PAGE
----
I think confidence is one reason we don’t see more first-time indie hackers go down the teaching/info product route. Because they feel like they don’t have the required expertise or experience. At least that’s why I tried (and failed) to grow an eCommerce SaaS first instead!

      Like if you’re thinking about creating a course on a particular dev tool. But you’re not a senior engineer at FAANG. You don’t feel justified or have the confidence to put yourself out there with a course.

      Whereas with a SaaS, usually it either works and does the job, or it doesn’t. Along with the bigger potential upside and false belief that SaaS just runs and prints money by itself once it’s built. It’s a more comfortable trap to run into.

      I guess the best mentality is to try to make the info product really good. So it’s clear as day you’re an expert. And then your credentials don’t matter anymore.

      Plus in the process, you’ll get really good at whatever you’re teaching. Which is a nice silver lining if you don’t sell anything!

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    Very interesting. I loved the simplicity of timescaledb, but I honestly thought it was on the decline. Good to know I was wrong! Great newsletter.

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    I tried pushing a developer tool, and I failed. Or at least, didn't get the interest I thought I would. https://qwoka.io

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      Cool idea, did you post to Show Hacker News? They're usually pretty honest and provide valuable feedback. And seems like a great fit for that audience.

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        I have not showed Show Hacker News yet. I started pursuing another project because I couldn't get this idea fully validated. That's where I get stuck is finding beta users and first users with the landing page.

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          Hey, I checked out Qwoka due to your comment here. Immediate reaction was "Seriously? That's it? No wonder he hasn't got signups." (sorry) It just seemed like a way-too hyper-specialized use-case.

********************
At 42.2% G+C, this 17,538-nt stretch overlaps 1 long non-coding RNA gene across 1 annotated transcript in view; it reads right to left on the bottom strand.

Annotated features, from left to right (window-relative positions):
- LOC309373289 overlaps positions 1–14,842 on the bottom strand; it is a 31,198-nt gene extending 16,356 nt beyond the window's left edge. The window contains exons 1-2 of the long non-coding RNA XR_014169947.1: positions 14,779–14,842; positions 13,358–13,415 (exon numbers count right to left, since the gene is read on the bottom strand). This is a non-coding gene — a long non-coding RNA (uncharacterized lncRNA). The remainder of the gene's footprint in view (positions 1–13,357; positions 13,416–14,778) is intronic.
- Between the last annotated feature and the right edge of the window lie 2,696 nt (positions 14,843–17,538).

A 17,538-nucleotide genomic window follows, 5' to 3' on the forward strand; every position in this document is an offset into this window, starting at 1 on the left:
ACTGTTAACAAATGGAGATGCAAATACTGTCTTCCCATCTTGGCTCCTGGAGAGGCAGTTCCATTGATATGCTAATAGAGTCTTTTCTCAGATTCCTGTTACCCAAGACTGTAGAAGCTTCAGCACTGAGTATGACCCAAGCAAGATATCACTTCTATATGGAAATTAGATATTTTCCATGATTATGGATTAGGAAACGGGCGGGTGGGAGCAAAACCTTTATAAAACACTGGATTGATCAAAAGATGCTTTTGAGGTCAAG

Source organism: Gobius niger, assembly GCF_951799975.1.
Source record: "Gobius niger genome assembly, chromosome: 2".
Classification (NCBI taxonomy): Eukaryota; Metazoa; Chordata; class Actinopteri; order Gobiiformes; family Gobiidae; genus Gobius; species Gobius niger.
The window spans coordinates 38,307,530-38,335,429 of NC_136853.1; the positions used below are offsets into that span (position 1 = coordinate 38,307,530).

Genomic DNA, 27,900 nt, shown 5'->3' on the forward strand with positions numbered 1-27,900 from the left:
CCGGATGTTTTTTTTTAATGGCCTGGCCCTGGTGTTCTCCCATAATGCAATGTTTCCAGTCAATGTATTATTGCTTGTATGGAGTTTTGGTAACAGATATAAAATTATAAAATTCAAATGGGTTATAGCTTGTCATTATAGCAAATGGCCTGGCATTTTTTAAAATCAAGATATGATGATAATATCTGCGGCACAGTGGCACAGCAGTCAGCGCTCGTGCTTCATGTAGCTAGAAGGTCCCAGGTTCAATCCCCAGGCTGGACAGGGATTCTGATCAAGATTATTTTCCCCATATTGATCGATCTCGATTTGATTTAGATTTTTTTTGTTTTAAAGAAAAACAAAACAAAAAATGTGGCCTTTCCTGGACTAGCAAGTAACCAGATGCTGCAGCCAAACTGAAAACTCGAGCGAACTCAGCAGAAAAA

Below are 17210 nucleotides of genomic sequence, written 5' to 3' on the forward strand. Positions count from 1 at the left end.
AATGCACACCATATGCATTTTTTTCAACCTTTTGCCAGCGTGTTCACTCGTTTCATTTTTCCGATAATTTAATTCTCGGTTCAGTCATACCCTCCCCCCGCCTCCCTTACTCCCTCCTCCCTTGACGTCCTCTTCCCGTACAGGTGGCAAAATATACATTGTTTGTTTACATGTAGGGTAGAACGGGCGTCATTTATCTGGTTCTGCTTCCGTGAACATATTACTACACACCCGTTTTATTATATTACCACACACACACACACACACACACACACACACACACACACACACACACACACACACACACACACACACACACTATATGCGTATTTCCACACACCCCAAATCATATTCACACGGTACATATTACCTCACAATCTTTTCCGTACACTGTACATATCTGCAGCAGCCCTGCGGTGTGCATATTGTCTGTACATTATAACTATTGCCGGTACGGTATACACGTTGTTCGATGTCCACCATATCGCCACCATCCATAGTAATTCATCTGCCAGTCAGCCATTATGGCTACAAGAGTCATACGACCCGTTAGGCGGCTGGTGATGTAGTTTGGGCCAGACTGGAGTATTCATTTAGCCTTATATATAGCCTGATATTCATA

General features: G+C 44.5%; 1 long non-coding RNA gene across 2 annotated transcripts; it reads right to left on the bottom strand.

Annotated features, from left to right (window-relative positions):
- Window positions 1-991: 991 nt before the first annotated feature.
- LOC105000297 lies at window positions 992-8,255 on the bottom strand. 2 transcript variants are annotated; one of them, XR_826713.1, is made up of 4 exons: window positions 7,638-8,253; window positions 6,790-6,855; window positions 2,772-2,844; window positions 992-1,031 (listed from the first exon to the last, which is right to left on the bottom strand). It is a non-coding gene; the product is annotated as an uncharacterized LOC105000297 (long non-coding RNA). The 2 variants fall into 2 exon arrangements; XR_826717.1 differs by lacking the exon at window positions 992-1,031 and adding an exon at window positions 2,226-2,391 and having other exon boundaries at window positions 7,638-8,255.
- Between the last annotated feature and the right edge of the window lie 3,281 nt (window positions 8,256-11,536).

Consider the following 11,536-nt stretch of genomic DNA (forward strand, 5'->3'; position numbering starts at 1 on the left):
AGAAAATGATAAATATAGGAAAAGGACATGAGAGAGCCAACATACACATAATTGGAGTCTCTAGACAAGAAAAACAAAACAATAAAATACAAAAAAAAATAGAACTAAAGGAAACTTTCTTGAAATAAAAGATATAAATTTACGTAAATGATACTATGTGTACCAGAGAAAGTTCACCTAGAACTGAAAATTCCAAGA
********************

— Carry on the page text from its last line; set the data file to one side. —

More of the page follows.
5-10 seconds later, looking below the fold, it was "Oh, ok. This is cool. This is a good idea. I might find this useful."

          I signed up. Probably won't use it much, but I like the concept and want to see how it works.

          Less useful for me simply because I do not put TODOs in my source code, I just use other task apps, like PivotalTracker, text notes in Evernote, or one of the (too many) other info structuring apps I use. I'm a self-taught solo dev, so I don't have a background working with this type of developer convention (putting TODO's in source).

          But seeing your tool, I may start trying to organize some tasks this way.

          FYI your menu is a bit sloppy; having transparent background, the text mashes up with page content as you scroll. Perhaps give is a solid background matching page bg? Also, you should put another signup form at the bottom of the page; I had to scroll to top to enter my email.

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            Thank you for the signup! Funny thing is, I had not "abandoned" the project but simply diverted my attention elsewhere while working on https://qmux.io and https://lunarpin.com. Trying to get ideas validated. Qwoka is by far the furthest along when it comes to a working product. I am going to go back and redo the landing page to match the others that I have worked on. I think I will probably revamp the UI of the product itself. Once I have that accomplished, would you be interested in chatting about it and I can provide a demo?

    2. 1

      Thats awesome I've had this exact idea in the back of my mind for a while but never looked into it!
      One small note that you may have already covered, a lot of eslint preset like AirBnb complain about comments with no spaces like '//TODO' so all of my comments are like '// TODO', handling that gracefully would be a nice addition if it doesn't already!

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        Yes it does! It is able to handle a majority of comment syntaxes from multiple languages :)

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      I like it. You have probably already thought of this. Bitbucket has tasks and Github has task lists on Pull Requests (PR). These are separate to TODO comments. TODO comments are in code but tasks are on the PR but it would be nice to get a view across both. My experience is as a reviewer I put a task on the PR, but the dev doesn't want to invalidate the testing for this PR, so we agree to address it next time the file/class is changed. We merge the PR with this outstanding task and we invariably forget as it is no longer tracked. It would be nice if this was incorporated into qwoka somehow so we get a view across both. Anyway my 2 cents :)